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Joe Biden wins all 3 primaries in Arizona, Florida and Illinois

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Biden wins latest round of Tuesday primaries

Joe Biden swept all three primaries on Tuesday night in Arizona, Florida and Illinois, CBS News projects. The contests took place amid the ongoing coronavirus crisis that led Ohio officials to postpone their primary, which had also been scheduled for Tuesday.

In remarks after his early win in Florida, Biden, speaking from his home in Wilmington, Delaware, said his campaign appeared to have had a "very good night," but he also spoke about the coronavirus crisis. He told Americans that "it's important to get through this crisis protecting both the public health and our democracy."

Bernie Sanders gave remarks via livestream earlier in the night. He focused mainly on the coronavirus crisis and highlighted unity.

Tuesday's lopsided results will expand the divide in delegates between Biden and Sanders.

It's unclear when the next primary contests will be held. Georgia, which had been set to vote on March 24, has postponed its primary, as did Louisiana, which was scheduled to go to the polls on April 4.

President Trump, meanwhile, clinched the Republican nomination on Tuesday night.

 

Delegate count as of 12 a.m. ET

As of 12 a.m. ET on Wednesday, Biden had increased his lead to 291 delegates. Biden now has 1,093 delegates to Sanders' 802. To get the nomination, the Democratic candidate will need 1,991 delegates. 

By Kabir Khanna
 

Arizona voters most concerned with who can unite the country

According to CBS News primary polling in Arizona, the most important candidate quality for voters was being able to unite the country. Of those voters, 65% said they voted for Biden, while just 16% went for Sanders.

The poll was mostly of voters who already voted by mail and includes those who said they were likely to show up at polls today.

Like Florida and Illinois voters, 69% of Arizona voters saw Biden as the candidate with the best chance of beating Mr. Trump, compared to 26% who believed the same of Sanders. Biden was also seen as the candidate trusted more to handle a major crisis.

Biden led among white voters by 51% to 32%. Hispanic voters were more evenly divided: Biden 45% to Sanders 44%.

By Jennifer De Pinto
 

Biden wins Arizona primary, CBS News projects

CBS News projects the former vice president wins the Arizona primary, finalizing Biden's sweep of the three states that voted.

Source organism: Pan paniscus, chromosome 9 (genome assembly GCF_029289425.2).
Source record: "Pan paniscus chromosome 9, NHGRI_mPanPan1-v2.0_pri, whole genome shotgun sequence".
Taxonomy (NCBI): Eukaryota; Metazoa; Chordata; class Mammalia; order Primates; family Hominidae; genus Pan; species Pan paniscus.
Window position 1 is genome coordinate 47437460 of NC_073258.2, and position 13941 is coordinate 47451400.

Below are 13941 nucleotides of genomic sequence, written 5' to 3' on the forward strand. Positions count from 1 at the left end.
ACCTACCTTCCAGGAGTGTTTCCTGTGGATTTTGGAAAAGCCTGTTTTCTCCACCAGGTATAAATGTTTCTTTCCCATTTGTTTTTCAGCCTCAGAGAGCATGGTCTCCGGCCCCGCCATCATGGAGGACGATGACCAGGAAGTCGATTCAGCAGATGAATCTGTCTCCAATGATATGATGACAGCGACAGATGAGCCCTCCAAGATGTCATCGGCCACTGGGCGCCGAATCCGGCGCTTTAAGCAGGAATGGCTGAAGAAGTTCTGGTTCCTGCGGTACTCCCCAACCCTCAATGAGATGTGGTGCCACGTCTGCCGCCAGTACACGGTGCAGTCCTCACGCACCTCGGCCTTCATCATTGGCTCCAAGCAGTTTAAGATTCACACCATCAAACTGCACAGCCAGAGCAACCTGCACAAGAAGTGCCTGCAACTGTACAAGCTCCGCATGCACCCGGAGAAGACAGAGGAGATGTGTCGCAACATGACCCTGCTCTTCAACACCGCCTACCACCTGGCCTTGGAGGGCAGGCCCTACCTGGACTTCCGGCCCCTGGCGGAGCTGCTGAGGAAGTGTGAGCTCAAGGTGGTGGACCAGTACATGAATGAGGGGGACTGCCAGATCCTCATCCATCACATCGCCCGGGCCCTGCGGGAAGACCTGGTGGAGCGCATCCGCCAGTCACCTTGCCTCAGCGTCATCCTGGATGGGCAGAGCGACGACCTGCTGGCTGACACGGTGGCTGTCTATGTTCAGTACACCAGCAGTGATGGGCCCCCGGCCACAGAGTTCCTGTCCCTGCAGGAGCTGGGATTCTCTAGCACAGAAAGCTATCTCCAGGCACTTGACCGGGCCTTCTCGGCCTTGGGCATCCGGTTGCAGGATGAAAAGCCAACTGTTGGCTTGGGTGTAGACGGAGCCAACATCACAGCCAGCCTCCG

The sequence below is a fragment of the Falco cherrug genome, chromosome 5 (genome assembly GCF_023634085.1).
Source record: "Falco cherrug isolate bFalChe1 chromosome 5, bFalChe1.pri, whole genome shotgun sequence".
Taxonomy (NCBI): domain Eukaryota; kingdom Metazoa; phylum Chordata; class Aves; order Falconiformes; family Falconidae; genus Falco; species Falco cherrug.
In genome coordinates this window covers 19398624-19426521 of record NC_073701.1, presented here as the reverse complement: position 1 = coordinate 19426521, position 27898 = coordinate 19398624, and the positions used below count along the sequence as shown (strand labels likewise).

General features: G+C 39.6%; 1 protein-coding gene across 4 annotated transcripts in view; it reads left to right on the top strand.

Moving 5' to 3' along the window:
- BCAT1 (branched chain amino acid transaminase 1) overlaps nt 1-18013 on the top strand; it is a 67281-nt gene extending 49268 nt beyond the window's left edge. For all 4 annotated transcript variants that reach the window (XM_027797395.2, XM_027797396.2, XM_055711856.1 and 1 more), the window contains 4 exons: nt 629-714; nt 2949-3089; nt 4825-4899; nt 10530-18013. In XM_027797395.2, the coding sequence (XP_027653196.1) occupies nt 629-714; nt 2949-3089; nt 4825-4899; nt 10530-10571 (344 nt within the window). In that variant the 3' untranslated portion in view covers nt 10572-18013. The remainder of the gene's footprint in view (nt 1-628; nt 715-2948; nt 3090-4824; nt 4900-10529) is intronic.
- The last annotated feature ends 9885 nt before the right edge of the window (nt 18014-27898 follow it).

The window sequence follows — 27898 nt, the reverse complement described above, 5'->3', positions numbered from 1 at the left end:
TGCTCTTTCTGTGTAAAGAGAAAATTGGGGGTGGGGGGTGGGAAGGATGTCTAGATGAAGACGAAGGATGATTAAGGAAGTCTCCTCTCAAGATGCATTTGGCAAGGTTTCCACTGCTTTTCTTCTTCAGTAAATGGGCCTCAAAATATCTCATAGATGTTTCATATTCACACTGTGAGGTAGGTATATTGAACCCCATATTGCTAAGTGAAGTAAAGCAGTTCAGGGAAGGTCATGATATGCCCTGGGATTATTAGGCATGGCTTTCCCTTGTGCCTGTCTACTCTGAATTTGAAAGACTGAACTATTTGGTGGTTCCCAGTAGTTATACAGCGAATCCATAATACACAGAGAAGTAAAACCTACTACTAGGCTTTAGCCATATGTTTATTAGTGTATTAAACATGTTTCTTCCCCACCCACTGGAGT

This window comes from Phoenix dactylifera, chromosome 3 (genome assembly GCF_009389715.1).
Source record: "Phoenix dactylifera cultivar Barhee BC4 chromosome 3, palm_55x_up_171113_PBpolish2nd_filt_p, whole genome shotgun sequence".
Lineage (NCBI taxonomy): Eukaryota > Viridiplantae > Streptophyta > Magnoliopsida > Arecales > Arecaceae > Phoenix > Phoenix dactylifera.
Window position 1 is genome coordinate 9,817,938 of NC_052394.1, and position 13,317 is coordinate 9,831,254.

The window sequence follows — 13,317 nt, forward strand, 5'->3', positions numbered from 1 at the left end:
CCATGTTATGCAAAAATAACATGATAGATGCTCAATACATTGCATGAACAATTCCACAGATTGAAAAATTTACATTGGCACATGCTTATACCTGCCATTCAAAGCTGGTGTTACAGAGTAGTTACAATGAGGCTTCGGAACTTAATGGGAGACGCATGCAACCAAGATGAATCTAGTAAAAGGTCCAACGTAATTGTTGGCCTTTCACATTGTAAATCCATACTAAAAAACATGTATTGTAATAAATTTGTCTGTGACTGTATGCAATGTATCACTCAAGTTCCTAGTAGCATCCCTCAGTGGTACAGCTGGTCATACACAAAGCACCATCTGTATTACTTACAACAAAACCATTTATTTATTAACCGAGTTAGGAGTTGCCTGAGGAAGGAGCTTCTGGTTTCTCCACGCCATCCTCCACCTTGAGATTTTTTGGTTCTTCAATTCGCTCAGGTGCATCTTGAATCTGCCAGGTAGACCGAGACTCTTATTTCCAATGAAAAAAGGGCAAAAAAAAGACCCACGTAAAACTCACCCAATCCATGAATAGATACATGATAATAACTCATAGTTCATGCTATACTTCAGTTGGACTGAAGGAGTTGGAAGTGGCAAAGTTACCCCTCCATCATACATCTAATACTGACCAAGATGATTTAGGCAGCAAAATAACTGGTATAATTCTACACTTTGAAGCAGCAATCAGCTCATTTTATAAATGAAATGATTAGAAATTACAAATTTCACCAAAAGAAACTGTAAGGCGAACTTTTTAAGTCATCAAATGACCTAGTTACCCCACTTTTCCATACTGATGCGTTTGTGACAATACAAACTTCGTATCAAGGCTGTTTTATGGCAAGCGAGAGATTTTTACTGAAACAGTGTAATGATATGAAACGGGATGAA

Sixty-seven pledged delegates are up for grabs in Arizona.

— Ellee Watson and Melissa Quinn

By Caroline Linton
 

Ohio governor and secretary of state say decision to delay primary "saved Ohio lives"

Ohio Governor Mike DeWine and Secretary of State Frank LaRose cheered the decision to postpone the state's primary election until June 2, saying it "saved Ohio lives."

"By preventing Ohioans from going to polling locations, we averted a situation which would have gone against the most recent scientific evidence available and could have dangerously advanced the spread of coronavirus across Ohio," the two said in a joining statement. "It is abundantly clear that it would have been impossible to carry out a fair, accessible, and safe election today."

DeWine and LaRose stressed that Ohio voters should have a "significant" amount of time to cast mail-in absentee ballots and also vote in-person.

Less than 12 hours before the polls were set to open in Ohio, DeWine announced that Dr. Amy Acton, director of the Ohio Department of Health, would be issuing an order to close polls "to avoid the imminent threat with the high probability of widespread exposure to COVID-19."

By Melissa Quinn
 

Biden leading in every county in Florida

As of 11 p.m. ET, Biden is leading in every county in Florida. Although Hillary Clinton won the primary in 2016, Sanders won nine counties in the northern part of the state in that contest. 

Grace Segers and Ellee Watson

 

Information of some "protected" voters erroneously revealed, Arizona secretary of state says

The Arizona secretary of state has revealed that personal information related to some protected voters was erroneously included in reports generated from the state's voter registration database. Secretary of State Katie Hobbs said in a statement that the error was not the result of a security breach or vulnerability.

Hobbs said her office was notified from a county official that an early ballot report they compiled included "protected voters," or those whose information is protected due to their jobs or if they were victims of certain crimes.

Seventy-eight names were mistakenly included in the reports, the secretary of state's office said, and the office has asked county officials to contact those who were directly impacted.

The early ballot reports are produced using data from the state's voter registration database, and the reports are provided by counties to political parties during elections.

Hobb's office said the process for producing reports from the voter registration database has also been updated to prevent future errors.

By Melissa Quinn
 

Biden says campaign "has had a very good night" after early wins